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- Concern over alcohol-related deaths
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- Worrying rise in alcohol-related deaths
- Minimum pricing will save lives
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- What next for reducing alcohol harm in Scotland?
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- Consumers have the right to know health risks
- Chancellor urged to tackle cheap, strong cider in Budget
- Online help for families affected by alcohol
- Alcohol-free childhood is healthiest option
- SWA granted leave to appeal minimum pricing
- Drink drive warning
- Scottish Greens call for action on alcohol marketing
- Scottish Government receives European alcohol award
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- Half of alcohol being sold under 50p per unit
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- Alcohol and mental health are closely linked
- Minimum pricing can be implemented in Scotland
- Alcohol sold at pocket money prices
- Scotland has so much to gain from reducing how much we drink
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- Emergency services face shocking levels of alcohol abuse
- Every child has the right to grow up safe from alcohol harm
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- 82% of Scots agree drink driving is unacceptable
- Scotland's alcohol strategy - what next?
- Scotland leads way in evidence-based alcohol policy
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- Alcohol: a global concern
Scottish Government receives European alcohol award
The Scottish Government’s pioneering work to reduce the harm caused by alcohol has been honoured with a European Award.
The European Reducing Alcohol Harm award was given in recognition of a “comprehensive range” of measures including the multi-buy discount ban, lowering the drink-drive limit and legislating for minimum unit pricing.
It was announced at the seventh European Alcohol Policy Conference in Slovenia, attended by health ministers, scientists and public health officials from across the European Union.
Aileen Campbell, Minister for Public Health and Sport, said:
“It’s a huge honour that Scotland has been given this award in recognition of our work to reduce the damage caused by alcohol. This award is a tribute to all the people in Scotland who work with those affected by alcohol.
“The Scottish Government has over 40 measures designed to reduce alcohol-related harm. We have legislated to end multi-buy discounts and the irresponsible promotion of alcohol products, introduced a nationwide programme of alcohol brief interventions and lowered the drink drive limit. We’ve also invested significantly in specialist treatment and care services to help those with alcohol problems.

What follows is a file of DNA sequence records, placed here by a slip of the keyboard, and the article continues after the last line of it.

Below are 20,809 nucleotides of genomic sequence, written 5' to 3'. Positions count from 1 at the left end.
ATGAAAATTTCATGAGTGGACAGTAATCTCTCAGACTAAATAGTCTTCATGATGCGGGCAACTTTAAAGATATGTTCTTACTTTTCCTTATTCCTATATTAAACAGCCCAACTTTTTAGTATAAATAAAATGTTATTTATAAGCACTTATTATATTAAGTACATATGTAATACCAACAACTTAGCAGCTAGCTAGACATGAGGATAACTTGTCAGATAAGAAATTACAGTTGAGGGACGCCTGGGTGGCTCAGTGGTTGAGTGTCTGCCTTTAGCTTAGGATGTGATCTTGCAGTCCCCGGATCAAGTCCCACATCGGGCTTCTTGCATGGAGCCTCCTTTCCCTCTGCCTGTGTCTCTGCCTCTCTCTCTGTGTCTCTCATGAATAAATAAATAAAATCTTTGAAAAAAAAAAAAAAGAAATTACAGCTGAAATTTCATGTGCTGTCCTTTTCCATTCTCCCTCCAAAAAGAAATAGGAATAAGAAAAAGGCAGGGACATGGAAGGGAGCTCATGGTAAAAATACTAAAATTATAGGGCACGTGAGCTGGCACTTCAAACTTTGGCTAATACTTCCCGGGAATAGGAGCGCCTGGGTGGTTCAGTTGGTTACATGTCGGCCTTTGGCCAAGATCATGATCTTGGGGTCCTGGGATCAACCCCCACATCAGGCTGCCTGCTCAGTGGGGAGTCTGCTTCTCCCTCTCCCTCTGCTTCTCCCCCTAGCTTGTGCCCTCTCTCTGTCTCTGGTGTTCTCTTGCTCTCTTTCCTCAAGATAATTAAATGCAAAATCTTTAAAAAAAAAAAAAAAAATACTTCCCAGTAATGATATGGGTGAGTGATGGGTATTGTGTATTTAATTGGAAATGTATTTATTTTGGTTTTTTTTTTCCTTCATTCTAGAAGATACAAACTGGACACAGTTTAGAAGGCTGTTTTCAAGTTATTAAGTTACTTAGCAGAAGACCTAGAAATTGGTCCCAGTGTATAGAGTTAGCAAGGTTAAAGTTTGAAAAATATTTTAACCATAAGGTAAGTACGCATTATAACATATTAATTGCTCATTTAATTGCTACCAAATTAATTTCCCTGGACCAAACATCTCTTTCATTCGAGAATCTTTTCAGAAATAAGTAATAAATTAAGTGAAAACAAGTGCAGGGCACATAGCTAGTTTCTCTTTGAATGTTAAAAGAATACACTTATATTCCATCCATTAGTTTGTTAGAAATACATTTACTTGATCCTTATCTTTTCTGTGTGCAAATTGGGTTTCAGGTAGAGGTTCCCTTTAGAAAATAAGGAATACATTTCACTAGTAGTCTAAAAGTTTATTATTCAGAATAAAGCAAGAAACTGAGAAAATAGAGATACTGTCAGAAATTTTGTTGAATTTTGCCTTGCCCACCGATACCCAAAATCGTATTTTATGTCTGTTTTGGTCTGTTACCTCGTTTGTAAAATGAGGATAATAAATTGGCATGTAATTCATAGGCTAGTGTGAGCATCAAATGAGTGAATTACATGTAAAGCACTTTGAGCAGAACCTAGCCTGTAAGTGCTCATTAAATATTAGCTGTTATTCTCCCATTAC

“We remain absolutely committed to introduce minimum unit pricing as soon as possible. Of course I was deeply disappointed that this life-saving policy has been further delayed by another legal challenge from the Scotch Whisky Association last week. However, the policy has been ruled lawful twice in the Scottish courts and I am confident the Supreme Court will come to the same conclusion if this latest appeal proceeds.
“Alcohol misuse is costing Scotland £3.6 billion a year and it kills around 22 people a week. So we will continue our work to reduce this harm, and will shortly be publishing a refreshed alcohol strategy for Scotland to build on the progress so far.”
Alison Douglas, Chief Executive of Alcohol Focus Scotland said:
"This award recognises the Scottish Government’s commitment to reducing our high levels of alcohol-related harm, particularly in pursuing minimum unit pricing. It is astonishing that the Scotch Whisky Association continue to put profits before people by delaying this life-saving policy.
"Some good progress has been made in the seven years since Scotland’s alcohol strategy was published, but there is much still to be done. We hope that the next phase of the alcohol strategy focuses on protecting children from alcohol marketing and reducing the availability and accessibility of alcohol."
Announcing the award, Mariann Skar, Secretary General of Eurocare (The European Alcohol Policy Alliance), said:
“The first European Award for Reducing Alcohol Harm Award is awarded to the Scottish Government in recognition of its actions to develop and implement a comprehensive range of evidence-based alcohol policies, and specifically its battle to implement minimum unit pricing, in the face of sustained opposition by global alcohol producers. Scotland is recognised as an international beacon for evidence-based alcohol policies, making the improvement of the health of its population a top priority.”